“Going to school and learning isn’t just about learning; it comes with a lot of overcoming judgment of others and self,” Lee said. “Even categories are one way of looking at stressors, which is the cause of stress, and independent of that, you can imagine different stress responses that are not the cause of the stress but is more the reaction to those stressful events. For instance, you and I are at school, and you and I both took the biology test at school, and we got a 70 out of 100. We both absolutely think that that’s not a great score, but you and I might experience different levels of biological and psychological stress. In one case, you might think of that as something like ‘Oh my gosh I’m a failure; this isn’t my thing; math isn’t my thing; I’m not gonna take calculus senior year’. Or you might think of that as ‘You know, I might have not done great on this single test; however, I can do better next time’.”

Lee said that in her study, as well as in other similar studies, it was found that girls often reported greater stress, depressive symptoms and internalizing responses. While one explanation for this may be that girls are more vulnerable, social gender norms might be a pushing factor to make girls feel more comfortable saying they are vulnerable in comparison to boys.

“However, comparing the actual level, we tend to see greater internalizing among girls, and that’s not just our study; that’s not just this age group; it’s a tendency we see across different age groups,” Lee said. “In many analyses, we try to control, statistically, the control for the effects of gender because we try to find a conclusion that can generalize between different groups of students.”

During a professional development meeting, Dr. Yeager and Dr. Art Markman, psychology professors at UT, were brought in to talk to the staff to help them understand their students’ perspective better. According to Crescenzi, the results of the study have also changed how she communicates to students about LASA.

“I worry a little bit that our messaging as adults to LASA students when we talk about this as being a stressful place kind of puts in their head, ‘Oh this is a more stressful place than if I were at this other school’, but that’s not what the data showed,” Crescenzi said. “The data showed it stressful to be in high school…I think it’s more important to talk to students about specific events going on and how they have some control and power, and where they have that control and power over that event.”

Crescenzi said there were several other components from the study she would like to include, such as different takeaways an academic task could lead to based on how the result or grade is perceived by a student. She intends to do more research on the topic to understand how to incorporate it and possibly change the mindsets of students.

“For example, you study really hard for a test; you get the grade back on the test, and it’s a grade you’re satisfied with,” Crescenzi said. “You can feel different ways: you can feel super happy, like, ‘I studied hard, I deserve this.’ You can also look at that grade and feel relieved. I survived it…if you perceive it as just relief, then you are quickly anxious again. Where as, if you perceive it as something positive, not just the absence of something negative, but something positive, that lasts longer.”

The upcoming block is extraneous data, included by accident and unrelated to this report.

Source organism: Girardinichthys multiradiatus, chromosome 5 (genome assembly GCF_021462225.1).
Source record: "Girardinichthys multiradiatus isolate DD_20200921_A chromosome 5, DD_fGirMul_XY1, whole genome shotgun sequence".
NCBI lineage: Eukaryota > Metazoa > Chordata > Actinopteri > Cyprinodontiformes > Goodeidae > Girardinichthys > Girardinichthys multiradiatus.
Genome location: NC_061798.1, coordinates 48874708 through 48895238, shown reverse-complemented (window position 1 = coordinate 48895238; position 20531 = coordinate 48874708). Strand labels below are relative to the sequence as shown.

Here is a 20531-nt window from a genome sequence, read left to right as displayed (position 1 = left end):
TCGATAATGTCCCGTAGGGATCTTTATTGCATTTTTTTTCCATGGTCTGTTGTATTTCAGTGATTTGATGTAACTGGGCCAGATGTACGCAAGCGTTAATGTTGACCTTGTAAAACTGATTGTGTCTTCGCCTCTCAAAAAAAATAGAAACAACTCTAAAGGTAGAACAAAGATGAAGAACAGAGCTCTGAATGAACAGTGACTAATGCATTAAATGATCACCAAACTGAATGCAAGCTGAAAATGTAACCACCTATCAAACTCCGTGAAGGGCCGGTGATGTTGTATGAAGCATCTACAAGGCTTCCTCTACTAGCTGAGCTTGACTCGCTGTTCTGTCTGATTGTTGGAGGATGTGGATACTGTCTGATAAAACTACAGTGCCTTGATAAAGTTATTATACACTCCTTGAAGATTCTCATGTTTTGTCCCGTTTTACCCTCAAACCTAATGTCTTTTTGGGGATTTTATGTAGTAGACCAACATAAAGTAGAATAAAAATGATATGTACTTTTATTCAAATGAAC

Crescenzi said one of the surprising aspects from this study was the positive effect small actions had on students. These actions, which could be carried out by family, friends and even teachers, impacted a students’ happiness or success more than Crescenzi had imagined.

“Are there more things that we can do that are little things?” Crescenzi said. “But then the question in my mind is, what are those little things? One year we handed out stickers during finals the students were like swamping me wanting stickers. It’s a sticker, who cares? You’re 17. But they didn’t care, they wanted stickers on their hands and stickers on their backpacks. Great. Are there more things that we can do that are little things? The Coco that PALs does, I think it’s come to my attention how important it is. We can’t ignore those little positive things. They really mean a lot.”

Dr. Susan Palacios one of the Wellness counselors at LASA, said that LASA offers resources such as office hours, FIT and wellness counselors to help students when they encounter something challenging.

“Stress isn’t necessarily a bad thing, Palacios said. “The stress response is actually a very healthy and productive physiological aspect of being human. It is when a student doesn’t feel they have access to resources to help them deal with a situation they see as stressful that they tend to begin to feel overwhelmed. Alleviating situations that are stressful isn’t really feasible in most aspects of life, so we focus on helping students practice accessing resources.”

According to Lee, one of the things stressed students can do is give themselves time to learn strategies, which will help them in improving and adapting, helping alleviate stressful situations.

“The second thing is just trying to remember that while being stuck in this moment of feeling of stress, you may not perceive all of the sources you can turn to,” Lee said. “For instance, in school, especially a district like AISD or LASA, there are many nice counselors and teachers who are willing to listen to your problems, your concerns, your worries… I think that over time, they can see the high school years as more fun and fruitful so that they’re not leaving with the memory of struggle.”

Palacios said she wants students who are feeling stressed to know about options accessible to them, both on and off campus.

“Remember that there are resources here to help you,” Palacios said. “Reaching out to those resources can make a huge difference in the feelings of stress a student if feeling. This study reinforced the importance of students having a sense of belonging and access to resources to help them if they feel stress. It also highlighted that being a teenager can be hard, regardless of the campus a student attends.”